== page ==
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Who said: “As far as the laws of mathematics refer to reality, they are not certain; and as far as they are certain, they do not refer to reality.”
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Home > Category Index for Science Quotations > Category Index C > Category: Censorship

Censorship Quotes (3 quotes)

In Mathematics, censorship and criticism can not be allowed to everyone; the speeches of the rhetoricians and the defenses of the lawyers are worthless.
From In Artem Analyticem Isagoge (1591, “Introduction to the Analytic Arts”), translated from the original Latin to French in Édouard Lucas, Récréations Mathématiques (1883), Vol. 2, 1, given as, “Dans les Mathématiques, la censure et la critique ne peuvent être permises à tout le monde; les discours des rhéteurs et les défenses des avocats n’y valent rien.” English version from the French by Webmaster using Google translate.
Science quotes on:  |  Allow (45)  |  Criticism (78)  |  Defense (24)  |  Lawyer (27)  |  Mathematics (1333)  |  Speech (61)  |  Worthless (21)

The Internet treats censorship as a malfunction and routes around it.
In Richard Rogers, 'The Internet Treats Censorship as a Malfunction and Routes Around It? : A New Media Approach to the Study of State Internet Censorship', the attribution of this quote to John Gilmore is supported by giving an excerpt from the notes in Joseph Reagle, 'Why the Internet is Good' [source: Gilmore states: “I have never found where I first said this. But everyone believes it was me, as do I. If you find an appearance of this quote from before March ’94, please let me know.”] Also cited as attribute to John Gilmore in Peter H. Lewis, 'Limiting a Medium Without Boundaries; How Do You Let the Good Fish Through the Net While Blocking the Bad?', New York Times (15 Jan 1996), D1. The Rogers article is collected in Jussi Parikka and Tony D. Sampson (eds.), The Spam Book: On Viruses, Porn, and Other Anomalies from the Dark Side of Digital Culture (2009), 243.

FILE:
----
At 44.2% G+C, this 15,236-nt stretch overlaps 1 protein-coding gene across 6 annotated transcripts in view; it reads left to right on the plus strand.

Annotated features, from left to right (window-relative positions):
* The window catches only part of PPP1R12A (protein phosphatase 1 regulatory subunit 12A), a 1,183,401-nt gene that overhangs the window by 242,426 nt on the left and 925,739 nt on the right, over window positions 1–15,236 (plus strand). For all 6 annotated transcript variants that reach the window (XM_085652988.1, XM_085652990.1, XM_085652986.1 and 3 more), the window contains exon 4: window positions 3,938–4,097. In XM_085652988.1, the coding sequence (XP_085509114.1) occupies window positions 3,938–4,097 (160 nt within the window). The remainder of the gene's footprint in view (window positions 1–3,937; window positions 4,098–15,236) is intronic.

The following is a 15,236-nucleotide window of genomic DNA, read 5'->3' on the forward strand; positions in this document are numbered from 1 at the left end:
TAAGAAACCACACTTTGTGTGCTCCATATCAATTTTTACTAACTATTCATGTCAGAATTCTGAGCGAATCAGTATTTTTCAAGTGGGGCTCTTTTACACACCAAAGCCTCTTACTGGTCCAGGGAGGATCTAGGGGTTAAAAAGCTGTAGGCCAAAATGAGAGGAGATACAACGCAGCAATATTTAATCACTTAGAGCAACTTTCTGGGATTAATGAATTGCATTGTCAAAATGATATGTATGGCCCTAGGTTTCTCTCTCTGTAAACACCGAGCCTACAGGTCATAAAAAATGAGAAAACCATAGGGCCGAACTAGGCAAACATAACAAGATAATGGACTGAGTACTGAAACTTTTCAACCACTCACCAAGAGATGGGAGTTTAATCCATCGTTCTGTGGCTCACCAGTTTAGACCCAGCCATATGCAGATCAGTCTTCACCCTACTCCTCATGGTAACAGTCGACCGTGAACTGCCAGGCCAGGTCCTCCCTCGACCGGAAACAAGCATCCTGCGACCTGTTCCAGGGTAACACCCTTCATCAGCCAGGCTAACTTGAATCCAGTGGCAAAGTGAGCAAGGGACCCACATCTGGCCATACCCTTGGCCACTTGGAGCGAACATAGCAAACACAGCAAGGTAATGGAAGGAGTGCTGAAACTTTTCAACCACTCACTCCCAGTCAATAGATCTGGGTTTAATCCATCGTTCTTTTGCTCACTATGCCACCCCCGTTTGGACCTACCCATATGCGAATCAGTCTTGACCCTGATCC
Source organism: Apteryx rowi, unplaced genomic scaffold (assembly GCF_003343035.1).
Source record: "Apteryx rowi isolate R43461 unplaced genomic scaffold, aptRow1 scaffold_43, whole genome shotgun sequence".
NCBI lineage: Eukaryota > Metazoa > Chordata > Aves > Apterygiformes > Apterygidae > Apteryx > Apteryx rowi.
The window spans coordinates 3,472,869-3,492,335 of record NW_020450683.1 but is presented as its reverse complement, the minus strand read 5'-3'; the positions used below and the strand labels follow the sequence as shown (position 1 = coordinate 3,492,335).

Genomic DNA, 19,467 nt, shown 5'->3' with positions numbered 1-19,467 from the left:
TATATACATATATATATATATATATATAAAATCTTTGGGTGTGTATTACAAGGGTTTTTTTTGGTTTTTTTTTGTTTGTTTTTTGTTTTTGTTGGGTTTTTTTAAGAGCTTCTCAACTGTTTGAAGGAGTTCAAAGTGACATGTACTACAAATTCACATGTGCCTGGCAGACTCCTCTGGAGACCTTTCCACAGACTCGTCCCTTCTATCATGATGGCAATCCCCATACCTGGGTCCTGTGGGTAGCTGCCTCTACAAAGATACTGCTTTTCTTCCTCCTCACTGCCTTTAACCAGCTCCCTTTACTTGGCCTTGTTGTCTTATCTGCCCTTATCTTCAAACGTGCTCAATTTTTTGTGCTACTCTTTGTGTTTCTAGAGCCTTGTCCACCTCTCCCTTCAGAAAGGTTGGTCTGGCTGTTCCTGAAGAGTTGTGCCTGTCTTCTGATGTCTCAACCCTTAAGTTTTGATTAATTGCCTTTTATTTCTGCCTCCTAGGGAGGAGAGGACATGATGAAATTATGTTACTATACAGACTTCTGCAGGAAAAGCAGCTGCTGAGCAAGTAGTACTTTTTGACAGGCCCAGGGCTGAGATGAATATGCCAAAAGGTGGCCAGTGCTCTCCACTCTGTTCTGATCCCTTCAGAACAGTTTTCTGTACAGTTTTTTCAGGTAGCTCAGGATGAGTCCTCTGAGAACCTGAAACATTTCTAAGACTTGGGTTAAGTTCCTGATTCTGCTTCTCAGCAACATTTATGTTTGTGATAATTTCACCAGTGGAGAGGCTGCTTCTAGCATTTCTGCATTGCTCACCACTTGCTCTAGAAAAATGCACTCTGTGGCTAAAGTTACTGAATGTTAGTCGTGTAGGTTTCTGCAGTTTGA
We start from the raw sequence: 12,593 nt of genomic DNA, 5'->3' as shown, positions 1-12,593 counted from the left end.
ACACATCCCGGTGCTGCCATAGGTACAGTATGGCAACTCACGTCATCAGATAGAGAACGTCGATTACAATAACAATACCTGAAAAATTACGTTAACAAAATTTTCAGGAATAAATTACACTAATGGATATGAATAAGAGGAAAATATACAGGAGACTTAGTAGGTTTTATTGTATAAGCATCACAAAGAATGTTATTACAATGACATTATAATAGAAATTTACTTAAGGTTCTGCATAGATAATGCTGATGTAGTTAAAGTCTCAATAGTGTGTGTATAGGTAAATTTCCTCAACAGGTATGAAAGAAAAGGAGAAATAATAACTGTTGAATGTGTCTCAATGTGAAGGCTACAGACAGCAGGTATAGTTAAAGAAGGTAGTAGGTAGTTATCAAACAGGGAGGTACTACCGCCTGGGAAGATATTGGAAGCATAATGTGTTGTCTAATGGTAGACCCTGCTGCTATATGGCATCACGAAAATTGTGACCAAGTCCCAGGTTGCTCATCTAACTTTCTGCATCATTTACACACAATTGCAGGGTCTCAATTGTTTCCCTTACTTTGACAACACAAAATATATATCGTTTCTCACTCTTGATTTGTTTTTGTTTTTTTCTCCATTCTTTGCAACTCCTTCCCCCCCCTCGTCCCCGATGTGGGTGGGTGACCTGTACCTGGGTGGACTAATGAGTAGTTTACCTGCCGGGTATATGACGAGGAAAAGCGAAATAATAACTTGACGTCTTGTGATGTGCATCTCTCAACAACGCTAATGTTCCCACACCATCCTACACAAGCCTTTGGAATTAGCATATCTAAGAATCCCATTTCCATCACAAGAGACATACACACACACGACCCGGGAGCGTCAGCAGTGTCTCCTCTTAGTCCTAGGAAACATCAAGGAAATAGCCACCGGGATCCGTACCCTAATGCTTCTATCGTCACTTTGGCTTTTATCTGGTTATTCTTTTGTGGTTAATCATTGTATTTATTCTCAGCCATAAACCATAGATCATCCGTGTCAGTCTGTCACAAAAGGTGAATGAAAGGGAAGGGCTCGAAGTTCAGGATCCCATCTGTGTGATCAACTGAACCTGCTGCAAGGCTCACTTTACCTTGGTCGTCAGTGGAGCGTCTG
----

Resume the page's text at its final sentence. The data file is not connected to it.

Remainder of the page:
Science quotes on:  |  Internet (17)  |  Malfunction (4)  |  Route (15)  |  Treat (35)

To limit the press is to insult a nation; to prohibit reading of certain books is to declare the inhabitants to be either fools or slaves: such a prohibition ought to fill them with disdain.
From the original French, “Les semences des découvertes présentées à tous par le hazard, sont stériles, si l’attention ne les séconde,” in 'Notes', De l'Homme, de ses Facultés Intellectuelles, et de son Éducation (1773), Tome 1, 383. English version from Claude Adrien Helvétius and W. Hooper (trans.), 'Notes', A Treatise on Man, His Intellectual Faculties and His Education: A Posthumous Work of M. Helvetius (1777), Note 53, 375.
Science quotes on:  |  Book (394)  |  Certain (550)  |  Declare (45)  |  Disdain (10)  |  Fool (116)  |  Inhabitant (49)  |  Insult (14)  |  Limit (281)  |  Nation (194)  |  Press (21)  |  Prohibit (3)  |  Reading (133)  |  Slave (37)


Carl Sagan Thumbnail In science it often happens that scientists say, 'You know that's a really good argument; my position is mistaken,' and then they would actually change their minds and you never hear that old view from them again. They really do it. It doesn't happen as often as it should, because scientists are human and change is sometimes painful. But it happens every day. I cannot recall the last time something like that happened in politics or religion. (1987) -- Carl Sagan
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